Marc launched his high school teaching career in South Africa in 2005, moving to New Zealand several years later to take up a teaching role at Macleans College. After returning home, he spent seven years working as a teacher and student dean for a private school, before being appointed Head of English at one of South Africa’s most prestigious public schools.
When Marc is not supporting our students in the classroom, he’s encouraging them on the sports field, as ACG Strathallan’s girls’ hockey coach.
What values are most important to you in a school?
To me a school needs to be structured. A school needs to be a safe space where students can feel secure and happy, no matter what may be happening in their personal lives. Schools should be teaching youngsters to be better versions of themselves so that they can help improve society when they are older.
What was it that attracted you to ACG Strathallan?
I was attracted to ACG Strathallan for various reasons. I loved the fact that the school was surrounded by water. I feel as though water provides both staff and students an innate form of peace, which is something I resonate with. I was also attracted to the opportunity to teach the Cambridge curriculum, which aligns with my style of teaching.
What is it that appeals most to you about teaching English and social science as subjects?
I love the fact that English allows you to have a platform to engage with the students on a deeper level. English gives the teacher and students a platform to discuss, debate and share ideas that other subjects don’t have avenues for. I have a passion for literature and the architecture of language. Social science gives me an opportunity to stretch myself – to allow me to take a step out of my comfort zone.
How do you connect with students to make these subjects engaging and enjoyable?
I feel that it is important to create special relationships with each student. Once they see that you genuinely care about them and their future, their buy-in is much more substantial. I love that no two students are ever the same, and that you need to find that niche that allows you to connect with them on a level that only you and the students can understand.
What can we expect to see from you for the rest of the school year?
You can expect me to be running backwards and forwards from the resource room, frantically trying to get my printing done on time! But in all seriousness, the students have come to know me as the teacher that stands outside the class and greets every student that walks in. I am also coaching the girls’ hockey side this year, and I am passionate about my sport, which means everyone around me needs to know about it.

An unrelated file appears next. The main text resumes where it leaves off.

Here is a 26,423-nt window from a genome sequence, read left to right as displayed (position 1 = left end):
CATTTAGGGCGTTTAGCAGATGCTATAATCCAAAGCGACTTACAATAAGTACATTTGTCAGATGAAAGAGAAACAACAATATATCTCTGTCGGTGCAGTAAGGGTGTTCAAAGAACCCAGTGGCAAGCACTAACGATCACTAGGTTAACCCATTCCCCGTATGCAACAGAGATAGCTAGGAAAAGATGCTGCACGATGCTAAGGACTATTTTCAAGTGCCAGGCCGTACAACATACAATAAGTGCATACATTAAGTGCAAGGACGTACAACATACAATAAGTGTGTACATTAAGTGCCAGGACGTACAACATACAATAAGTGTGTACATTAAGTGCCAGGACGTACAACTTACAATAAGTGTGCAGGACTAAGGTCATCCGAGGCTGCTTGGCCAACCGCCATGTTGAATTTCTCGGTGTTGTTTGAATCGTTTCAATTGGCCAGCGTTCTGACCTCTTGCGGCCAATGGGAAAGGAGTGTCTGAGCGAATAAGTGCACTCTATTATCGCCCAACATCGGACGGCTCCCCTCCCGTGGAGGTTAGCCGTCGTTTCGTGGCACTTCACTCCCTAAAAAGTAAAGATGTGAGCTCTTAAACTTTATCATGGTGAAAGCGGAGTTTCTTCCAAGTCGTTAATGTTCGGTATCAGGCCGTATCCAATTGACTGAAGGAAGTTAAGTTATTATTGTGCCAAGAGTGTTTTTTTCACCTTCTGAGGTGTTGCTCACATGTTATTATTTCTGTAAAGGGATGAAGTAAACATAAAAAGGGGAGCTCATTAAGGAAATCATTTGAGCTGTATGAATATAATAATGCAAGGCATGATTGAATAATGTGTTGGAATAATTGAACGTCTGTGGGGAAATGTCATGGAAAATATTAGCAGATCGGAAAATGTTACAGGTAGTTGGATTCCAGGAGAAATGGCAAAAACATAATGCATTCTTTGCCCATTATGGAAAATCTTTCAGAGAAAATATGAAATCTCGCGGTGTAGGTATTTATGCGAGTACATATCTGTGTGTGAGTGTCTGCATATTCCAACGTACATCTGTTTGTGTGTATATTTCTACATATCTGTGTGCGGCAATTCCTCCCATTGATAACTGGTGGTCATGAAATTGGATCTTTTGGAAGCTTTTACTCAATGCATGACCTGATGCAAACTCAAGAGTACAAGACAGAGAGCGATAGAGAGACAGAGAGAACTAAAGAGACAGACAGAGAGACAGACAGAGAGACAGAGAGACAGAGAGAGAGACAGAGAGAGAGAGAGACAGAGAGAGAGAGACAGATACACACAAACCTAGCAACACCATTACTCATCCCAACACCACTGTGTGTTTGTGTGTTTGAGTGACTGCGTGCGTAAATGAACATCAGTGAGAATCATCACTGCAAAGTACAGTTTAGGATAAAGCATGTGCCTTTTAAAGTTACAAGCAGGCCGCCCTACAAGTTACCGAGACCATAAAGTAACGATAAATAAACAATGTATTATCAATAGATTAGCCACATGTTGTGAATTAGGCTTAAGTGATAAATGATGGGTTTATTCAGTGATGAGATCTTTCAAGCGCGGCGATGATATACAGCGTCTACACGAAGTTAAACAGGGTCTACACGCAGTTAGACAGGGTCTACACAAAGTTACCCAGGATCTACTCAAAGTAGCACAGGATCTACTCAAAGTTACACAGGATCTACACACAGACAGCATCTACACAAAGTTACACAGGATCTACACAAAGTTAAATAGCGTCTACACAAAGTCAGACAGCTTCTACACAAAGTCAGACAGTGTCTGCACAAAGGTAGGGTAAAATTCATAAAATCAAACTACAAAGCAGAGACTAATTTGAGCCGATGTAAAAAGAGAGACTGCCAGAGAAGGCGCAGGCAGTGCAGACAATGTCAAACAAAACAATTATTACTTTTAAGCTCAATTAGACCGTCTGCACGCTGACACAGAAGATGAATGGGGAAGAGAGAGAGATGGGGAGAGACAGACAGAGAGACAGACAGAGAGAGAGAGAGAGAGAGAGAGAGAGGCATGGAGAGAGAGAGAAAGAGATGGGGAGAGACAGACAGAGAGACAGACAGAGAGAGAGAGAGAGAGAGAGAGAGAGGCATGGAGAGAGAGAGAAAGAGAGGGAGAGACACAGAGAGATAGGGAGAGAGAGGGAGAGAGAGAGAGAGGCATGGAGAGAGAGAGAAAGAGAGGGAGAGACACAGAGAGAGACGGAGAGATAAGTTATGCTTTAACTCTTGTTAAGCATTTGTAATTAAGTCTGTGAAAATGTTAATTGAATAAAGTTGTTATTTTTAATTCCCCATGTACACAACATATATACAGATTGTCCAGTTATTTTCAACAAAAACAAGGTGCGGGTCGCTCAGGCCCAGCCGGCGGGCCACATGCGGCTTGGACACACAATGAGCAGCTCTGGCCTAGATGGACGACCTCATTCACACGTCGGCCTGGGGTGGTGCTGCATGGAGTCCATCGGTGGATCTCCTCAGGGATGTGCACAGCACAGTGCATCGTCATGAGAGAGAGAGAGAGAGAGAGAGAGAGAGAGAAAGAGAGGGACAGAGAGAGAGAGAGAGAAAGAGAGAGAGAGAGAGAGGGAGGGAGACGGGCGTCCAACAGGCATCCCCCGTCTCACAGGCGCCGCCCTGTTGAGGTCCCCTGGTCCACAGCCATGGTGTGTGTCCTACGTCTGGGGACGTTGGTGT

What do you enjoy most about teaching?
The most enjoyable aspect of teaching is the fact that no two days are the same. I love the unpredictable nature of the students and how they may react to a unit of work. Most of the time, the reward comes in the ability to change a student’s perception of the subject and see them start to really enjoy class. Children are probably the most honest people in the world and if they show that they enjoy class, you know it to be genuine.
If we could ask your past students to describe you in five words or less, what do you think they would say?
Witty, enthusiastic, knowledgeable, fun, warm and caring.
What do you enjoy doing outside of teaching?
Outside of work I enjoy spending time with my wife and two children. My son and I have a special bond in our love of the Japanese anime “Dragonball Z”. We also like to play video games together. Otherwise, on a nice day, you will see us going for a walk or riding bikes and exploring somewhere we haven’t been before. My family are everything to me and the enjoyment for me comes from seeing them enjoy themselves.
What advice do you give your students to take into the future?
My advice would be to always make sure you are doing what YOU want to do. Often, we appreciate things more when we are invested in a topic or subject. Don’t let peer pressure force you to make the wrong choices. And lastly, my philosophy in life that I always like to pass on is: “Leave the world in a better place than when you came into it.”